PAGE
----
The market for third-party Java software components finally seems ready to ripen, promising Web commerce developers a rich harvest of reusable code.
The market is materializing as several influences converge: Java has reached a milestone in maturity with the release of Java 2 Enterprise Edition (J2EE); corporate developers are under growing pressure to deploy Java-based Web commerce systems quickly; and on-line component marketplaces have sprung up, maintaining a burgeoning inventory of components, such as Enterprise JavaBeans and Java applets. These marketplaces let corporate developers buy and download components via the Internet.
“We have a mature object-oriented language for components, and ways to develop them, distribute and integrate them,” said Tracy Corbo, senior analyst with Hurwitz Group in Framingham, Mass. “And people want to develop this way: they either don’t want or don’t have the resources to write all their own code.”
Getting software built faster, and saving time and money in development, are the main reasons for buying ready-to-use components. For these reasons, there has long been a strong market for Microsoft Corp. Visual Basic Controls, and more recently for ActiveX Controls and Component Object Model objects. The same is starting to happen with Java.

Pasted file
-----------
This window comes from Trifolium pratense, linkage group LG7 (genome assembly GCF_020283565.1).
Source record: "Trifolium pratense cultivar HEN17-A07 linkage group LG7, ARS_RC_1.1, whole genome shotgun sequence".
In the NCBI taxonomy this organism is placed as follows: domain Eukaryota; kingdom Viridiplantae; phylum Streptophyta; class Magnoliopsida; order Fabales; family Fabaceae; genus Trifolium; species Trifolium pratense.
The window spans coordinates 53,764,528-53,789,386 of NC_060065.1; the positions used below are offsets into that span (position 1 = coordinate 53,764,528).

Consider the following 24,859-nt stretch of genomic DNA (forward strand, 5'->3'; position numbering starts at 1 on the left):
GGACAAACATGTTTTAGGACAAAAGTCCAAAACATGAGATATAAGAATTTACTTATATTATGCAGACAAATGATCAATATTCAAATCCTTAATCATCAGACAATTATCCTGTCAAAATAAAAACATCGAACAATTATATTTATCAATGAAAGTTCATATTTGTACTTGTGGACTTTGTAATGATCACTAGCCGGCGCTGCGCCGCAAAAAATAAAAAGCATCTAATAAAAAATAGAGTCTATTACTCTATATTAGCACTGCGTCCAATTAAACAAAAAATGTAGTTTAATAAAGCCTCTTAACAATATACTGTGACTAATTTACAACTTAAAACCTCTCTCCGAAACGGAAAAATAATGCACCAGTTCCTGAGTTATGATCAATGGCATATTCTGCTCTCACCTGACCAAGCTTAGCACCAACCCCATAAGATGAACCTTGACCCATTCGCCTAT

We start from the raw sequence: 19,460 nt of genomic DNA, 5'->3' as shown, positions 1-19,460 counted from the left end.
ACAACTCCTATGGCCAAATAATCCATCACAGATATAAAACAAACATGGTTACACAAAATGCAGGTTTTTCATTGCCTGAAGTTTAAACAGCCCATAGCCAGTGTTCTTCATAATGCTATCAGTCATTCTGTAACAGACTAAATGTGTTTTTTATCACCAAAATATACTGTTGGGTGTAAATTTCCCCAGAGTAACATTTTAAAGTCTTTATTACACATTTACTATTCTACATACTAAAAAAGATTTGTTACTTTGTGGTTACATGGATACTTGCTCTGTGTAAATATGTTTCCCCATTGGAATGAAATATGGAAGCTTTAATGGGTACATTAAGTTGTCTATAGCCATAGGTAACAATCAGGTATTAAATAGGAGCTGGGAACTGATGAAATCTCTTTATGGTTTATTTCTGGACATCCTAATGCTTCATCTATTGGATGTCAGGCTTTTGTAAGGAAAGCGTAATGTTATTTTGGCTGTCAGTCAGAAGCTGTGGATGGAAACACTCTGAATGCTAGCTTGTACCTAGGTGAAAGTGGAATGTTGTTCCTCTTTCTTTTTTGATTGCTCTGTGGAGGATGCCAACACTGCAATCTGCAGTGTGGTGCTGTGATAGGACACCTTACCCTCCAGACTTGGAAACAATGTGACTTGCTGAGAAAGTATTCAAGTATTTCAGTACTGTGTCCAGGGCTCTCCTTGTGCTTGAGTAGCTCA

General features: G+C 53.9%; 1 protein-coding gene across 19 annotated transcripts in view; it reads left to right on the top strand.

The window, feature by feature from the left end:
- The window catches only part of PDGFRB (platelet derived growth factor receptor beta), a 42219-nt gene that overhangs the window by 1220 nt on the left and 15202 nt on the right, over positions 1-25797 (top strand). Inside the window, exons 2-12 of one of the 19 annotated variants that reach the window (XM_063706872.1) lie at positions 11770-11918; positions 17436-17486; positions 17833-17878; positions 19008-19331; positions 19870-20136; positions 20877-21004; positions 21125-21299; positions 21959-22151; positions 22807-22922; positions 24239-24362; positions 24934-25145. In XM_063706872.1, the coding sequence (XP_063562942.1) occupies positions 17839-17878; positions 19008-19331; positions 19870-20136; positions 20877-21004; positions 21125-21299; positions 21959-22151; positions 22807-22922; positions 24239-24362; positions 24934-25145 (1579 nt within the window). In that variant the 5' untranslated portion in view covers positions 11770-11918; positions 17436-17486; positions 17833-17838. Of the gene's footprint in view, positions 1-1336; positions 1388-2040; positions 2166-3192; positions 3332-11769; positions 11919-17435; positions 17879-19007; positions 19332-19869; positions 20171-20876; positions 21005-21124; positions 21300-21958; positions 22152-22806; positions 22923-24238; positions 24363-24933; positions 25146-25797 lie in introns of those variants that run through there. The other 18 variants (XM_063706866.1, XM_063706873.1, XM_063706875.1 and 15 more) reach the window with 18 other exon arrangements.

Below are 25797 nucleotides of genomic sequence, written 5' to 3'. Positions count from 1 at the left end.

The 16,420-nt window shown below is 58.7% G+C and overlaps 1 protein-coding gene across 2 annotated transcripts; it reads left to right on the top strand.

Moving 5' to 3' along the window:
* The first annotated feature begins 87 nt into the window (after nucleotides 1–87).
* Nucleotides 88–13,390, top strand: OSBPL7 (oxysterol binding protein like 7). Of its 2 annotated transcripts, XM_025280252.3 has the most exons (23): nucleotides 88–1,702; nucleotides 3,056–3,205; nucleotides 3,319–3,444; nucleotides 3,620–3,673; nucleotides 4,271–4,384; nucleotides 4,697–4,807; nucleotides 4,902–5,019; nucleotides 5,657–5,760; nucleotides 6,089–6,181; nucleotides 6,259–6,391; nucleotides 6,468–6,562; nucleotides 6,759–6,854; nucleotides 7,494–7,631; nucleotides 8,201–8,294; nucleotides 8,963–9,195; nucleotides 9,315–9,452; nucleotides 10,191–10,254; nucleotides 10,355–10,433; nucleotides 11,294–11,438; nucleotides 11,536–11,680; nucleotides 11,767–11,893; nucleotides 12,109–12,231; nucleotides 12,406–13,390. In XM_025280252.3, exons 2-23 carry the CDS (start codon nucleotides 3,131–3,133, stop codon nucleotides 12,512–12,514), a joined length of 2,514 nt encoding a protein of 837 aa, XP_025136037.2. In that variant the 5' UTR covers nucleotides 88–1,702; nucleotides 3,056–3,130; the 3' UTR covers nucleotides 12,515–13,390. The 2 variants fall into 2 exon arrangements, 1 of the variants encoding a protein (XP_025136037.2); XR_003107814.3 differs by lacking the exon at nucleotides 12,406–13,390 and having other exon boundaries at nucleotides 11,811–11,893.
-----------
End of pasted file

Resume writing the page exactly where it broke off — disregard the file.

“When you want to build an e-business application, you can plug together Java components that someone else has written for an on-line shopping cart, a catalogue, credit card authorization and for e-mailing receipts,” said Sam Patterson, CEO of ComponentSource.com, an on-line component marketplace in Atlanta. “You’ve now built maybe 90 per cent of your application and spent $10,000 to $15,000 on software components. That’s not even one month of a developer’s salary.”
At ComponentSource, top-selling Java software includes InstallAnywhere for deploying Java programs, a set of Java-Beans for creating user interfaces called JFCSuite, and JClass Chart, which lets users create sophisticated graphs and charts.
In recent months, the marketplace sites have been adding an array of free and pay services for enterprise customers. Buyers can put out a “request for components,” inviting registered developers to bid for custom software work. Testing services are being added and expanded, so the marketplace sites can certify parts of a component’s operation and some level of compatibility with Java APIs and with each other.
ComponentSource has created an escrow service where it stores source code in case the component supplier goes out of business.
Rival site Flashline.com recently released Component Manager, a Java program that plugs in to the Web browser interface of any Java development tool set, such as Webgain Inc.’s VisualCaf